Image 2Image 3Image 4Image 2Image 3Image 4Image 2Image 3Image 4
−300.0070.0110.0090.0060.0100.0190.0120.0190.013
−200.0100.0120.0090.0230.0160.0120.0170.0160.011
−100.0360.0350.0370.0280.0180.0290.0280.0300.022
00.2440.2800.1850.1190.1380.0710.0780.0530.200
Table Table 7. The residual registration errors for various noise variances and β = 0.

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Table 7. The residual registration errors for various noise variances and β = 0.
Noise Variance (dB)Average Root Mean Square Errors
Scenario I, δ = 12Scenario II, ρ= 0.05Scenario III, η = 0.05

Image 2Image 3Image 4Image 2Image 3Image 4Image 2Image 3Image 4
−300.0160.080.0100.0150.0070.0190.0090.0110.019
−200.0170.0120.0140.0150.0180.0150.0100.0150.017
−100.0140.0180.0150.0180.0180.0230.0190.0160.014
011.9911.9916.9711.9111.8920.2812.7512.7920.61
Table Table 8. The residual registration errors using the minimum mean square error criteria for various noise variances.

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Table 8. The residual registration errors using the minimum mean square error criteria for various noise variances.
Noise Variance (dB)Image 2Image 3Image 4

MeanSTDMeanSTDMeanSTD
−300.0080.00290.0070.00410.0100.0054
−200.4220.00400.4250.00330.4230.0049
−100.6630.00370.6650.00140.6640.0017
00.8750.5161.6371.4411.3520.9744
Table Table 9. The p-value from the pairwise t-test between the traditional registration method and our proposed algorithm for various scenarios at β = 0.75.

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Table 9. The p-value from the pairwise t-test between the traditional registration method and our proposed algorithm for various scenarios at β = 0.75.
Noise Variance (dB)Average Root Mean Square Errors
Scenario I, δ = 12Scenario II, ρ= 0.05Scenario III, η = 0.05

Image 2Image 3Image 4Image 2Image 3Image 4Image 2Image 3Image 4
−300.8290.4020.8830.4130.4130.2010.5070.0920.407
−201 × 10−184 × 10−142 × 10−211 × 10−131 × 10−133 × 10−152 × 10−132 × 10−135 × 10−17
−103 × 10−142 × 10−143 × 10−143 × 10−153 × 10−155 × 10−162 × 10−231 × 10−147 × 10−17
00.0040.0160.0040.0010.0010.0030.00100.0070.004
Table Table 10. The initial RMSEMI in meters (pixels in LCM) for various cases in Example 2.

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Table 10. The initial RMSEMI in meters (pixels in LCM) for various cases in Example 2.
Error in x-DirectionError in y-DirectionError in ScaleError in Rotation

ΔxRMSEMIΔyRMSEMIΔsRMSEMIΔθRMSEMI
−512 (20)−512 (20)−5%21.3 (36)−311.12 (19)
−37.2 (12)−37.2 (12)−2.5%10.7 (18)−27.45 (12)
−12.4 (4)−12.4 (4)0%0.0 (0)−13.72 (6.2)
12.4 (4)12.4 (4)2.5%10.7 (18)13.72 (6.2)
37.2 (12)37.2 (12)5%21.3 (36)27.45 (12)
512 (20)512 (20)311.12 (19)
Table Table 11. Overall accuracies for different values of β in two extreme cases and our proposed algorithm for different initial displacement error in the x-direction Δx where PA and NC denote the cases of the proposed algorithm and no registration error correction, respectively.

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Table 11. Overall accuracies for different values of β in two extreme cases and our proposed algorithm for different initial displacement error in the x-direction Δx where PA and NC denote the cases of the proposed algorithm and no registration error correction, respectively.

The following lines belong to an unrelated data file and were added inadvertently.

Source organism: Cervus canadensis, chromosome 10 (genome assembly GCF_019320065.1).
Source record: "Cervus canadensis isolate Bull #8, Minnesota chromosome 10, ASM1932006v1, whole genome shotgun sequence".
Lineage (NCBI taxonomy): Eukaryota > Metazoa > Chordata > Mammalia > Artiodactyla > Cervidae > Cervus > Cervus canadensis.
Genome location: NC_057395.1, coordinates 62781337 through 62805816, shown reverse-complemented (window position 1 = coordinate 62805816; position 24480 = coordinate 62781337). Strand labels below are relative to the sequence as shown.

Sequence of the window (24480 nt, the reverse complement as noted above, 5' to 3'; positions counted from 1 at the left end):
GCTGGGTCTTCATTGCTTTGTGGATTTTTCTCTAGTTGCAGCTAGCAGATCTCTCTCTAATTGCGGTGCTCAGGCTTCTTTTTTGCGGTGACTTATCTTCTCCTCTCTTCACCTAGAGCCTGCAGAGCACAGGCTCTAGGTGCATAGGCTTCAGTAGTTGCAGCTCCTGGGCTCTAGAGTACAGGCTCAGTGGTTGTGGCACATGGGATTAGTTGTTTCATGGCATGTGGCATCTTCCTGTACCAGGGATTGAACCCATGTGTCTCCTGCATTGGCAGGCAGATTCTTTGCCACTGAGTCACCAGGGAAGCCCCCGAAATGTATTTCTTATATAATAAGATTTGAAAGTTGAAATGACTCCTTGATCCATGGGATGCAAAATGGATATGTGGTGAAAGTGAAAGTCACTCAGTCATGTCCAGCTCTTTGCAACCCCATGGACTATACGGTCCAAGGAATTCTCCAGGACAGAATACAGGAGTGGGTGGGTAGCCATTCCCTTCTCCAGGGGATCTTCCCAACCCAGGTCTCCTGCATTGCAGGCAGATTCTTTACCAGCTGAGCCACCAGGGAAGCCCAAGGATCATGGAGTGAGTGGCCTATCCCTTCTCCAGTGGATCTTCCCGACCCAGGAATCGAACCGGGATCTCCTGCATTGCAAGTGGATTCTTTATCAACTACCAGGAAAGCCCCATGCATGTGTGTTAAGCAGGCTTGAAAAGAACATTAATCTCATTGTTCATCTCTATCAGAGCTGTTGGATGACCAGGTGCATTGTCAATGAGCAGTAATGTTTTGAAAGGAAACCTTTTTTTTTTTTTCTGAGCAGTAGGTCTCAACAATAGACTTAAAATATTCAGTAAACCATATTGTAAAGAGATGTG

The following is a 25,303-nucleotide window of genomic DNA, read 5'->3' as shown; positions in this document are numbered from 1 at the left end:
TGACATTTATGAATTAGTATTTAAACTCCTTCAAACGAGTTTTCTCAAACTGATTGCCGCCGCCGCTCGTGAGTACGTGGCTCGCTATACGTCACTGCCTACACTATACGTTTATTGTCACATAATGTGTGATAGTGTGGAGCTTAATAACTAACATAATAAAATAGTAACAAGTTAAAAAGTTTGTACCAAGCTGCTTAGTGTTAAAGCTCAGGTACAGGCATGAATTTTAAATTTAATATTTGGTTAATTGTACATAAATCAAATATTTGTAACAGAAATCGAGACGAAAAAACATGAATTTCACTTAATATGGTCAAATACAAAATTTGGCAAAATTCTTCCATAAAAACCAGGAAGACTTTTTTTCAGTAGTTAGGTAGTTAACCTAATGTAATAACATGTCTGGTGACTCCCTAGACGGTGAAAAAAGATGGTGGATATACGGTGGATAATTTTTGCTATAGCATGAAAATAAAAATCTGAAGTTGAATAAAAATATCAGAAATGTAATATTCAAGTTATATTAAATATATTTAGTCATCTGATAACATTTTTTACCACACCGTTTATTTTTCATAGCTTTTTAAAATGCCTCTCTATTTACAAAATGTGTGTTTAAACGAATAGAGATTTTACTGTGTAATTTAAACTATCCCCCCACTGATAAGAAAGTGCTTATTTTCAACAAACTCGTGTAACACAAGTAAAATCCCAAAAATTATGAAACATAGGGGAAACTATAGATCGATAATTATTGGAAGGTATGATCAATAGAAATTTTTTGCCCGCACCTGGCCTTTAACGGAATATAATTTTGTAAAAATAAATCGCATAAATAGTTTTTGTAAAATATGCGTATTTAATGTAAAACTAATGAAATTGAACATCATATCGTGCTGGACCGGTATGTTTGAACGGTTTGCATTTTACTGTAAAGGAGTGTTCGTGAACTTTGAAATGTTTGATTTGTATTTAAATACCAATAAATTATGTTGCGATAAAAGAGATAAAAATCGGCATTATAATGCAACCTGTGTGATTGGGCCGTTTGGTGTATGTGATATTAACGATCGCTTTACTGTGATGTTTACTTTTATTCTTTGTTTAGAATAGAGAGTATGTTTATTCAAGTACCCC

βPRΔx = −5.0Δx = −3.0Δx = −1.0Δx = 1.0Δx = 3.0Δx = 5.0

PANCPANCPANCPANCPANCPANC
0.067.567.757.667.862.267.766.967.866.767.761.867.857.0
0.2569.470.058.869.863.769.868.669.968.370.063.459.358.4
0.570.371.859.771.464.670.669.670.969.271.564.460.259.2
0.7571.172.860.272.265.271.570.371.870.072.765.060.459.9
Table Table 12. Overall accuracies for different values of β in two extreme cases and our proposed algorithm for different initial displacement error in the y-direction Δy where PA and NC denote the cases of the proposed algorithm and no registration error correction, respectively.

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Table 12. Overall accuracies for different values of β in two extreme cases and our proposed algorithm for different initial displacement error in the y-direction Δy where PA and NC denote the cases of the proposed algorithm and no registration error correction, respectively.
βPRΔy = −5.0Δy = −3.0Δy = −1.0Δy = 1.0Δy = 3.0Δy = 5.0

PANCPANCPANCPANCPANCPANC
0.067.567.757.667.762.267.766.967.766.767.761.867.857.0
0.2569.469.958.869.963.769.868.670.168.370.163.470.358.4
0.570.371.659.771.264.670.569.671.869.271.864.468.659.2
0.7571.172.560.171.965.271.270.373.470.073.464.962.959.9
Table Table 13. Overall accuracies for different values of β in two extreme cases and our proposed algorithm for different initial scale error Δs where PA and NC denote the cases of the proposed algorithm and no registration error correction, respectively.

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Table 13. Overall accuracies for different values of β in two extreme cases and our proposed algorithm for different initial scale error Δs where PA and NC denote the cases of the proposed algorithm and no registration error correction, respectively.
βPRΔs = −5%Δs = −2.5%Δs = 0%Δs = 2.5%Δs = 5%

PANCPANCPANCPANCPANC
0.067.567.852.767.761.067.767.567.864.967.857.8
0.2569.469.653.469.562.470.069.470.366.170.258.9
0.570.371.154.270.663.371.070.371.667.072.159.7
0.7571.172.154.771.564.271.171.172.767.673.460.1
Table Table 14. Overall accuracies for different values of β in two extreme cases and our proposed algorithm for different rotation error Δθ where PA and NC denote the cases of the proposed algorithm and no registration error correction, respectively.

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Table 14. Overall accuracies for different values of β in two extreme cases and our proposed algorithm for different rotation error Δθ where PA and NC denote the cases of the proposed algorithm and no registration error correction, respectively.
βPR RegistrationΔθ = −3°Δθ = −2°Δθ = −1°Δθ = 1°Δθ = 2°Δθ = 3°

PANCPANCPANCPANCPANCPANC
0.067.567.657.367.660.867.665.367.764.867.759.867.855.5
0.2569.469.958.569.862.269.766.969.966.569.761.169.856.6
0.570.371.659.371.463.071.067.871.167.471.462.071.557.4
0.7571.173.059.772.363.671.968.471.968.172.562.672.958.0